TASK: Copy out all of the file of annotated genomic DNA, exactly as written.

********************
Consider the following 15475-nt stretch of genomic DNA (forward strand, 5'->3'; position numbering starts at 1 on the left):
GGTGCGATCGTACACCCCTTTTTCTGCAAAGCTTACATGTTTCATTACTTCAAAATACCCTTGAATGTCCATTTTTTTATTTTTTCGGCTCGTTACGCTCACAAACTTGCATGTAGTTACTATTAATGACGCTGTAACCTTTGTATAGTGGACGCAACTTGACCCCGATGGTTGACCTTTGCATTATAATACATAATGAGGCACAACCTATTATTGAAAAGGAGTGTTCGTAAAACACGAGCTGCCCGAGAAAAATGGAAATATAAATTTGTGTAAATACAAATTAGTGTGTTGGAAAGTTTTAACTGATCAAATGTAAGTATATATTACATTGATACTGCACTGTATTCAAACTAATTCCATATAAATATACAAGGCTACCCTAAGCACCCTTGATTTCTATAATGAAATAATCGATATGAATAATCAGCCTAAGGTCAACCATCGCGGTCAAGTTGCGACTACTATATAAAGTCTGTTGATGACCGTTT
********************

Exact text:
Consider the following 15475-nt stretch of genomic DNA (forward strand, 5'->3'; position numbering starts at 1 on the left):
GGTGCGATCGTACACCCCTTTTTCTGCAAAGCTTACATGTTTCATTACTTCAAAATACCCTTGAATGTCCATTTTTTTATTTTTTCGGCTCGTTACGCTCACAAACTTGCATGTAGTTACTATTAATGACGCTGTAACCTTTGTATAGTGGACGCAACTTGACCCCGATGGTTGACCTTTGCATTATAATACATAATGAGGCACAACCTATTATTGAAAAGGAGTGTTCGTAAAACACGAGCTGCCCGAGAAAAATGGAAATATAAATTTGTGTAAATACAAATTAGTGTGTTGGAAAGTTTTAACTGATCAAATGTAAGTATATATTACATTGATACTGCACTGTATTCAAACTAATTCCATATAAATATACAAGGCTACCCTAAGCACCCTTGATTTCTATAATGAAATAATCGATATGAATAATCAGCCTAAGGTCAACCATCGCGGTCAAGTTGCGACTACTATATAAAGTCTGTTGATGACCGTTT